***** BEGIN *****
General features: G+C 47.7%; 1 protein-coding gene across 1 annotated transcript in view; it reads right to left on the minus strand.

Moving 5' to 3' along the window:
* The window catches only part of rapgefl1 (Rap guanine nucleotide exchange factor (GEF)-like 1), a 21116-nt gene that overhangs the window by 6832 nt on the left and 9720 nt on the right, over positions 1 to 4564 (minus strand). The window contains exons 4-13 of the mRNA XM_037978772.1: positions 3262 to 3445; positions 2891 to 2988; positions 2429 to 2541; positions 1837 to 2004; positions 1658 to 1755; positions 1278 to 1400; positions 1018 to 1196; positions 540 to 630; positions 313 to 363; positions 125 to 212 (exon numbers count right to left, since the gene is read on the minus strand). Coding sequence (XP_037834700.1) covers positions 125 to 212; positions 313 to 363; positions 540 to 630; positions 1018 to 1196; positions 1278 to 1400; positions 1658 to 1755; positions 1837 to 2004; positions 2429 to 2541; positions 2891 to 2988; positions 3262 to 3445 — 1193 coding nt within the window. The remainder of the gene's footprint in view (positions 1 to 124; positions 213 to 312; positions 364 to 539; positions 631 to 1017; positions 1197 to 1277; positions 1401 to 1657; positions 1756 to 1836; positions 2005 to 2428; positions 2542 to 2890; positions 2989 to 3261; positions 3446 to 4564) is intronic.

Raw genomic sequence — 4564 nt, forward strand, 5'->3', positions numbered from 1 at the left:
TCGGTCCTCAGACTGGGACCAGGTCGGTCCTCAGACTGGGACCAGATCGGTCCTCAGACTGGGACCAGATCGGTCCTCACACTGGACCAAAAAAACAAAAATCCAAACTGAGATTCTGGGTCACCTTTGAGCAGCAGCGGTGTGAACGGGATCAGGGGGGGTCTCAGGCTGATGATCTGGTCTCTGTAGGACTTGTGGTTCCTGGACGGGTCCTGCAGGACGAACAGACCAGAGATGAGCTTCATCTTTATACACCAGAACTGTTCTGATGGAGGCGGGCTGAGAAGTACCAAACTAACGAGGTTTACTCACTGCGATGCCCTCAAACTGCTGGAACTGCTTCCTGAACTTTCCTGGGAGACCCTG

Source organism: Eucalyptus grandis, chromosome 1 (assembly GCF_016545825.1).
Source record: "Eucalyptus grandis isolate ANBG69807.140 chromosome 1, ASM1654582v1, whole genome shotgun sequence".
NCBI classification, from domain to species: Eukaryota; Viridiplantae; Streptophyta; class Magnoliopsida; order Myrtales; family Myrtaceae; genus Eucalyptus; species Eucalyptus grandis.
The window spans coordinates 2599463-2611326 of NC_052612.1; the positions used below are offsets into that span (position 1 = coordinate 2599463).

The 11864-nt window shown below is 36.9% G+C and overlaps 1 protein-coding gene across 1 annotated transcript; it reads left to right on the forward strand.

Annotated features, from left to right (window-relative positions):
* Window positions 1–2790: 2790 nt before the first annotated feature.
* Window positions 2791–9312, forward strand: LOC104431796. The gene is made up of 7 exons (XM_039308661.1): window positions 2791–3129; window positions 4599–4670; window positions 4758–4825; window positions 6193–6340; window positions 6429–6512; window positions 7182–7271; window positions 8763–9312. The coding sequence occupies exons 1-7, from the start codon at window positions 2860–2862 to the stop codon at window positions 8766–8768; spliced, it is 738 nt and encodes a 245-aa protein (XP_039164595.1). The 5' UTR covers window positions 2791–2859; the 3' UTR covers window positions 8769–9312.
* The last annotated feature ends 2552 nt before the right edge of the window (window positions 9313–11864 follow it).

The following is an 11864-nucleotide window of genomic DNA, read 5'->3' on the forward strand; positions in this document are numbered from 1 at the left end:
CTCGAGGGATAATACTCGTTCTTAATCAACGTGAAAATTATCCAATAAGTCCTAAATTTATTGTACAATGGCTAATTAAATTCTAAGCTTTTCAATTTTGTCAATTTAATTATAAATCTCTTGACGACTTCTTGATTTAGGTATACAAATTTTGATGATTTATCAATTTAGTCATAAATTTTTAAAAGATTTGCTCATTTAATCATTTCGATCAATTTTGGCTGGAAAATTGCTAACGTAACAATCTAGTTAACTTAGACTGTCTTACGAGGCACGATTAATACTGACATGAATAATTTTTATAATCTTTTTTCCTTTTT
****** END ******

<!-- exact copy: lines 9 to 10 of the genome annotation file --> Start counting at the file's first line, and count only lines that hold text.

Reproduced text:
The window spans coordinates 2599463-2611326 of NC_052612.1; the positions used below are offsets into that span (position 1 = coordinate 2599463).

The 11864-nt window shown below is 36.9% G+C and overlaps 1 protein-coding gene across 1 annotated transcript; it reads left to right on the forward strand.